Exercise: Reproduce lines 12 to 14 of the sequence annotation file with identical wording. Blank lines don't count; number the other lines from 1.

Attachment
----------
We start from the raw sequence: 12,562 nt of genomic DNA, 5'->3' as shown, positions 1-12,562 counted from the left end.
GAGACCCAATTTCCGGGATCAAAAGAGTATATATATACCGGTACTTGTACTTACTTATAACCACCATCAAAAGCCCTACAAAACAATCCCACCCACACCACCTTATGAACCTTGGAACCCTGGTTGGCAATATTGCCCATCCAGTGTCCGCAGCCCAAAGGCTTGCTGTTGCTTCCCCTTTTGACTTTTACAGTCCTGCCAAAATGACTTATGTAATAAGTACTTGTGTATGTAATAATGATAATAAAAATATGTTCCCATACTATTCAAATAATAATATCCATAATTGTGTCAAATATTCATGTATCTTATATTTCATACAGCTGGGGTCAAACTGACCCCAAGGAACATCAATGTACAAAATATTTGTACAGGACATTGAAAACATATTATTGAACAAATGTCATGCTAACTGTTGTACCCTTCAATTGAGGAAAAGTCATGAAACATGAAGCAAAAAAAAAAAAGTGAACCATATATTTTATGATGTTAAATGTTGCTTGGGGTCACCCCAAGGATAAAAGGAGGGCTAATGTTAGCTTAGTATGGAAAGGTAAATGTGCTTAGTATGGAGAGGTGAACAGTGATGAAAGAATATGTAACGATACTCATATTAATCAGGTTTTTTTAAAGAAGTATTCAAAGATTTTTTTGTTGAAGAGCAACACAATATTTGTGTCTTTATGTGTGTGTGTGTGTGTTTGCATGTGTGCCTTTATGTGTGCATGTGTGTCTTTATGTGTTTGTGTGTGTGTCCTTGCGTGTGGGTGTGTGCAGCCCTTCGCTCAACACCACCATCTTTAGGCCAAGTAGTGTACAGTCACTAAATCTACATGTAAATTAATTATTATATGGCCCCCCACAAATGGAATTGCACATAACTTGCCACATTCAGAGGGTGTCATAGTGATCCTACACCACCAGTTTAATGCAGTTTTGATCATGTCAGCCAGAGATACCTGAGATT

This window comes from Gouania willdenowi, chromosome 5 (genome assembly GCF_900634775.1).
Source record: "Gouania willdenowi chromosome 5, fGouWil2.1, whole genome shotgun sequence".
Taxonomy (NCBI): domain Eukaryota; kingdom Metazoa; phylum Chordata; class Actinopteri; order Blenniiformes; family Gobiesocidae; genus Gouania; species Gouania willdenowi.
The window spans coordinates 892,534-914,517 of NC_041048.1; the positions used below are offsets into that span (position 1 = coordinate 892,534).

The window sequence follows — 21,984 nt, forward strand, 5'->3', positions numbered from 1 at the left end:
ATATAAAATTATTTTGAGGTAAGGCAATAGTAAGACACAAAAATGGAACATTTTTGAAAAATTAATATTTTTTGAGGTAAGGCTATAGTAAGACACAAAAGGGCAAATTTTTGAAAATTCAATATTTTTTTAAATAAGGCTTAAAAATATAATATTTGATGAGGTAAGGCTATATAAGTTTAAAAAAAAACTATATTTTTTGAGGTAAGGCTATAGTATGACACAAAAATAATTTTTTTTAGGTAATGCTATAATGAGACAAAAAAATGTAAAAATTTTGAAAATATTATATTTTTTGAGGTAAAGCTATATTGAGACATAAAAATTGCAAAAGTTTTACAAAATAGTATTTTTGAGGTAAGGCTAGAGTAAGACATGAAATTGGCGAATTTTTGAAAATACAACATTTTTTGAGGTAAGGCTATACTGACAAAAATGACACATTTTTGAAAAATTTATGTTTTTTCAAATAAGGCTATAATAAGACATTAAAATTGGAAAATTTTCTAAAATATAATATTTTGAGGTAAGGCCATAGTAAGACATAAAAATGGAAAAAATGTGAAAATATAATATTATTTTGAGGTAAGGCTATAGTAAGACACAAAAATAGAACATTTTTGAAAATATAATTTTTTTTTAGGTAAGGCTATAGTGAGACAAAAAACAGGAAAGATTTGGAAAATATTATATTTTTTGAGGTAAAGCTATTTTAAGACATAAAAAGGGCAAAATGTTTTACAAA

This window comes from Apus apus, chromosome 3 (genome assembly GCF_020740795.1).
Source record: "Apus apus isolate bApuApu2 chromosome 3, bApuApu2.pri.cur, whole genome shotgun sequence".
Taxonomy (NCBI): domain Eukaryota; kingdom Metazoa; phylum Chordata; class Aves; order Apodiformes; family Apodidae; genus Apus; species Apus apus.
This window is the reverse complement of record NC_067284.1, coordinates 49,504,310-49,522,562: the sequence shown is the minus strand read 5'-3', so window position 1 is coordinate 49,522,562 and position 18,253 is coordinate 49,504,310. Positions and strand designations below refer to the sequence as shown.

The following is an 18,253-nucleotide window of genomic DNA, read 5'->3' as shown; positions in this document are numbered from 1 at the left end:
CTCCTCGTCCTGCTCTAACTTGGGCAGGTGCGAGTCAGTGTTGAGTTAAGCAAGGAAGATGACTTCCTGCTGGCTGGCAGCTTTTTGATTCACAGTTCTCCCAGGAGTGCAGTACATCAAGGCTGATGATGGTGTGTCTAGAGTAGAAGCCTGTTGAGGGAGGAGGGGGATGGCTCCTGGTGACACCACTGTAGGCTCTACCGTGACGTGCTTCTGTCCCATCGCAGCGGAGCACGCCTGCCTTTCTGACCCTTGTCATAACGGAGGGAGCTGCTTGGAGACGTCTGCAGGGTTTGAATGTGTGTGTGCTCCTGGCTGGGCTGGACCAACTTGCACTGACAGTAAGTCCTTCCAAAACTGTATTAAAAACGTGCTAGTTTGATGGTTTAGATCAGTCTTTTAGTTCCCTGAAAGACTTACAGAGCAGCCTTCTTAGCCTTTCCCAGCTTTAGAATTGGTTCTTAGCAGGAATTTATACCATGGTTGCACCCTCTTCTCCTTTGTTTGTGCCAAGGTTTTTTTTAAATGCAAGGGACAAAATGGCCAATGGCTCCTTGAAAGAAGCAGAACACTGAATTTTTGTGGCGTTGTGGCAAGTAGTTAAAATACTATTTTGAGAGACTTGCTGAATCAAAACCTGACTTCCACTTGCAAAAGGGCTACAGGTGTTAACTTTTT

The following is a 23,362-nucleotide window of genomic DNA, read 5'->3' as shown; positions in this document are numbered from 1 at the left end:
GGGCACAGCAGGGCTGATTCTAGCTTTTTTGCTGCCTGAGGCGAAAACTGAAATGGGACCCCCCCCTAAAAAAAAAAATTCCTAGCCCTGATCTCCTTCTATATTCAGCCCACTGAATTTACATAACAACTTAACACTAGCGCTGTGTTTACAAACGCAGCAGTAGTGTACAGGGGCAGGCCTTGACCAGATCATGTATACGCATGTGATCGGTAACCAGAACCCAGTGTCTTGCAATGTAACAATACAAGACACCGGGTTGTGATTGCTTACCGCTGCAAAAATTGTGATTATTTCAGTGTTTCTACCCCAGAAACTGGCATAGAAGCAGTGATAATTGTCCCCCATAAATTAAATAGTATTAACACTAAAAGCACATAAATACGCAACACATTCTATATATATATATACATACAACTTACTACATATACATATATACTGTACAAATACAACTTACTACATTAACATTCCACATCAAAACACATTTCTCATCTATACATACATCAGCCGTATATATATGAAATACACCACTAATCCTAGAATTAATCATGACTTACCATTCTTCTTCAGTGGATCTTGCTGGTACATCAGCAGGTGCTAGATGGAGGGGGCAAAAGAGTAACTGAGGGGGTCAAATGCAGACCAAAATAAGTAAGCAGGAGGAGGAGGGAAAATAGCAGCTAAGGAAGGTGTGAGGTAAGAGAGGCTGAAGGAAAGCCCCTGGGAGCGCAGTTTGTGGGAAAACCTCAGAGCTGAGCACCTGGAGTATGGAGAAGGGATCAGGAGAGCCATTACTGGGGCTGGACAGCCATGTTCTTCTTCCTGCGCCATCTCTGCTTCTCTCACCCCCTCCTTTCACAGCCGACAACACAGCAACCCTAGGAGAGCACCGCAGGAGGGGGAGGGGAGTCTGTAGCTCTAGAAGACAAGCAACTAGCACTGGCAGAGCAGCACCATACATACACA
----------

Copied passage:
This window is the reverse complement of record NC_067284.1, coordinates 49,504,310-49,522,562: the sequence shown is the minus strand read 5'-3', so window position 1 is coordinate 49,522,562 and position 18,253 is coordinate 49,504,310. Positions and strand designations below refer to the sequence as shown.

The following is an 18,253-nucleotide window of genomic DNA, read 5'->3' as shown; positions in this document are numbered from 1 at the left end:
CTCCTCGTCCTGCTCTAACTTGGGCAGGTGCGAGTCAGTGTTGAGTTAAGCAAGGAAGATGACTTCCTGCTGGCTGGCAGCTTTTTGATTCACAGTTCTCCCAGGAGTGCAGTACATCAAGGCTGATGATGGTGTGTCTAGAGTAGAAGCCTGTTGAGGGAGGAGGGGGATGGCTCCTGGTGACACCACTGTAGGCTCTACCGTGACGTGCTTCTGTCCCATCGCAGCGGAGCACGCCTGCCTTTCTGACCCTTGTCATAACGGAGGGAGCTGCTTGGAGACGTCTGCAGGGTTTGAATGTGTGTGTGCTCCTGGCTGGGCTGGACCAACTTGCACTGACAGTAAGTCCTTCCAAAACTGTATTAAAAACGTGCTAGTTTGATGGTTTAGATCAGTCTTTTAGTTCCCTGAAAGACTTACAGAGCAGCCTTCTTAGCCTTTCCCAGCTTTAGAATTGGTTCTTAGCAGGAATTTATACCATGGTTGCACCCTCTTCTCCTTTGTTTGTGCCAAGGTTTTTTTTAAATGCAAGGGACAAAATGGCCAATGGCTCCTTGAAAGAAGCAGAACACTGAATTTTTGTGGCGTTGTGGCAAGTAGTTAAAATACTATTTTGAGAGACTTGCTGAATCAAAACCTGACTTCCACTTGCAAAAGGGCTACAGGTGTTAACTTTTT